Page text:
As soon as a clot blocks an artery, the region of the brain that is normally served by this artery goes into distress.
1,9 million brain cells die every minute during a stroke.
This region is now starting to divide into two areas, a part that is already dead, and an area that can still be saved but will die if we do nothing.
The main priority should be to restore blood flow in the artery as fast as possible for us to save the area that has not died yet and thus to reduce the extent of the disability caused.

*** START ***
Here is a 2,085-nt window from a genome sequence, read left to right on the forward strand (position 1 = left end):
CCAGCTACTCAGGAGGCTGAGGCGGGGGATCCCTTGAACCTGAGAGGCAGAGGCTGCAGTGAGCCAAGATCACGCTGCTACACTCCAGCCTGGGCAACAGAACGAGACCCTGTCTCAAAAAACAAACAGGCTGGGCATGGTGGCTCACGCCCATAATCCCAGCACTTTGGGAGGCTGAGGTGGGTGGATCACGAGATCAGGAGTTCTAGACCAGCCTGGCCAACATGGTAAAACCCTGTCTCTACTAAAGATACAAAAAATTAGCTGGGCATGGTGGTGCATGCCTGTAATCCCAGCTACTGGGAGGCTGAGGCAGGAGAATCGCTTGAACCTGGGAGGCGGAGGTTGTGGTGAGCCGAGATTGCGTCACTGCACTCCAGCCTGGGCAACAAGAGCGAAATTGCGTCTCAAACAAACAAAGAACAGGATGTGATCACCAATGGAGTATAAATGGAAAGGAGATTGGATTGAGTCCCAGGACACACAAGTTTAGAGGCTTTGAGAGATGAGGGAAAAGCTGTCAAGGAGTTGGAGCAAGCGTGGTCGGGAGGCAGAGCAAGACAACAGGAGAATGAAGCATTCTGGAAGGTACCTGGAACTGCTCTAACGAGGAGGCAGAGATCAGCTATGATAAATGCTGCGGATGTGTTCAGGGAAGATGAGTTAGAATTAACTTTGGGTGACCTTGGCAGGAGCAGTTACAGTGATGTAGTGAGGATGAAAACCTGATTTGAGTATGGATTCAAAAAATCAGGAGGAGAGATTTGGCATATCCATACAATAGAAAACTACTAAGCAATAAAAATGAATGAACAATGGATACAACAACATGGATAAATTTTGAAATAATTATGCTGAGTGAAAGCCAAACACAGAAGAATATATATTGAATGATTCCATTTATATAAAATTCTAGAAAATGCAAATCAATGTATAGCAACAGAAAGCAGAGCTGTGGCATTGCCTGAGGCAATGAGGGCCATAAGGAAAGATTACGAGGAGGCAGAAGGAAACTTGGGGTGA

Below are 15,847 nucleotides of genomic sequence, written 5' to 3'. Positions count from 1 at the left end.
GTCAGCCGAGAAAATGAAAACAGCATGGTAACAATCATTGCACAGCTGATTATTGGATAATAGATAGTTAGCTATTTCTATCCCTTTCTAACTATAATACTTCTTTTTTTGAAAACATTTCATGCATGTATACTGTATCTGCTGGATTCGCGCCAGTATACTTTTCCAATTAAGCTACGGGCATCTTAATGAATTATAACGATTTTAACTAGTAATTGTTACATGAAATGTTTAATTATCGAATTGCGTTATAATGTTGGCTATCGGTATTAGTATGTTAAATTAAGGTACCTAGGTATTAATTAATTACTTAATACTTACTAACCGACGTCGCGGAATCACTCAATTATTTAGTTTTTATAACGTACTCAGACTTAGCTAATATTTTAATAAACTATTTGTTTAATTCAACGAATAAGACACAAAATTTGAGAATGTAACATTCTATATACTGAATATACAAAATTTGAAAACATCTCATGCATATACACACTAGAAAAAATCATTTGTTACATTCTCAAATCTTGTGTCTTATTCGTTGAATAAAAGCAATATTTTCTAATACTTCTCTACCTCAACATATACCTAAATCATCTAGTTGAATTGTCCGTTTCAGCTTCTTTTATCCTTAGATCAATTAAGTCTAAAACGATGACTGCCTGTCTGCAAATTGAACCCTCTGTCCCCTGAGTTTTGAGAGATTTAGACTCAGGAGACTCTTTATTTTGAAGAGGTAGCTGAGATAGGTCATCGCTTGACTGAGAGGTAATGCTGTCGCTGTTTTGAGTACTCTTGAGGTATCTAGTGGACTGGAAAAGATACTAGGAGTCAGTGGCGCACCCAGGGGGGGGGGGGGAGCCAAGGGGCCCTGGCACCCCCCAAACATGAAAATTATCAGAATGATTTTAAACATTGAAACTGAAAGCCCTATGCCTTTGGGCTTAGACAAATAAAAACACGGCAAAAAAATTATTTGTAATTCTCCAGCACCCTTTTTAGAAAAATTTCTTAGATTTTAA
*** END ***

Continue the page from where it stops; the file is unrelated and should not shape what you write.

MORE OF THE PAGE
Some patients are lucky enough to be treated so fast that the amount of dead brain tissue is very small. In these patients, one would hardly be able to see they had a stroke.
Because brain cells start dying immediately, most stroke patients would be left with some residual disability.
If left untreated, the area that could have been saved will often also end up dead. As a result, many stroke patients who could have survived their stroke if they were treated fast enough, will die or end up permanently disabled needing constant medical care.